U of T scholar giving ‘voice’ to marginalized communities among 30 researchers sharing $7.3 million in federal funding
The cacophony of voices on social media may be deafening but to U of T researcher Syed Ishtiaque Ahmed, the voices of the silent, the marginalized and the fearful are worthy of new platforms designed to meet their needs.
The assistant professor in computer science is one of 30 scholars who are sharing $7.3 million in federal funding announced Wednesday through the Canada Foundation for Innovation’s John R. Evans Leaders Fund.
The money will fund new state-of-the-art equipment, new collaborations and research space.
For Christina Starmans, assistant professor of psychology (pictured left), this means getting a new lab up and running where children and families can meet with her research team as she probes how we come to understand the “self.”
“The University of Toronto congratulates our researchers – many of them recent recruits to our campuses,” said Vivek Goel, U of T’s vice-president of research and innovation.
“The continuing support from the Government of Canada and the Canada Foundation for Innovation enables us to attract and retain top global scholars like today’s recipients and push towards breakthroughs across an incredible breadth and depth of research areas.”
Originally from Bangladesh, Ahmed arrived at U of T last September, bringing with him his Computing for Voice research project, which fuses computer science and ethnography together to create new technology that enables marginalized people to share their experiences and opinions.
For example, “there are millions of refugees around the world now who keep silent online out of fear,” he said. “Millions of factory workers do not talk about the oppression they experience because they fear they might lose their job.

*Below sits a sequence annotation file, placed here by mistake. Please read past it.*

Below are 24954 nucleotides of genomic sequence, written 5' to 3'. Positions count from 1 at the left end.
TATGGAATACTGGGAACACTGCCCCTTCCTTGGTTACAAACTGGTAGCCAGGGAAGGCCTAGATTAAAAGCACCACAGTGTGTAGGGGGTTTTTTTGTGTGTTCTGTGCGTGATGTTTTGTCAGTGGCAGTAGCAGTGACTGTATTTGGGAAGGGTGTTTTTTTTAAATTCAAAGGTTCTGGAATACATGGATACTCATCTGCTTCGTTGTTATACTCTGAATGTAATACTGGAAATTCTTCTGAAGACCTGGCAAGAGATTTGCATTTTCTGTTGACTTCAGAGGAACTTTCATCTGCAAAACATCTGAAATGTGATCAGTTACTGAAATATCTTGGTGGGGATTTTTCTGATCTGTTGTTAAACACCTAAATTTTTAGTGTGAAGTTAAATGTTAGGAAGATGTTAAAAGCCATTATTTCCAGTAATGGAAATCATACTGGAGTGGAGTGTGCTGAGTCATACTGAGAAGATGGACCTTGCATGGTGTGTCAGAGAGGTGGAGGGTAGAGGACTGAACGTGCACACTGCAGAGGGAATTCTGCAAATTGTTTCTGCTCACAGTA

“In many countries, people cannot freely criticize government decisions. That’s why the data we get over digital platforms are mostly shaped by the powerful entities in our society.”
To reach these communities, he and his team go out into the field and talk to people to understanding their cultures, practices, history and politics – “only then you can design an application that can help them,” said Ahmed.
This has led to the creation of a mobile phone app called Protibadi that enabled women in Bangladesh to combat sexual harassment anonymously. He’s also working with graduate student Dina Sabie on new software tailored for Syrian refugees in Ontario.
Working with Tovi Grossman, who will join U of T's computer science department as an assistant professor this summer, Ahmed will use the federal funding to buy new equipment for a Collaborative Mobile Interaction Workshop that will reduce the need for on-the-ground interactions for people involved in complex projects like building a house.
Instead, drones, robots and humans will work together, requiring a new collaborative way of communicating that is based on the same principles of voice – the technical means of expressing thoughts and listening.
In addition to Ahmed, other U of T researchers receiving funding through the John R. Evans Leaders Fund are:
- Syed Ishtiaque Ahmed of the department of computer science for “Collaborative mobile interaction workshop.”
- Faezeh Azhari of the department of mechanical and industrial engineering for “Materials characterization system for developing and testing self-sensing cementitious composites.”
- Robert Chen of the department of medicine and the University Health Network for “Enabling biomarker identification and treatment optimization for prevalent neurological disorders.”
- Kim Connelly of the department of medicine and St. Michael’s Hospital for “Cell therapy for organ repair, restore, regenerate and support (COR3S).”
- Laura Corbit of the department of psychology for “Neural control of reward seeking and behavioural control.”
- Shelley Craig of the Factor-Inwentash Faculty of Social Work for “Facilitating the resilience of sexual and gender minority youth: An infrastructure to leverage research and technology.”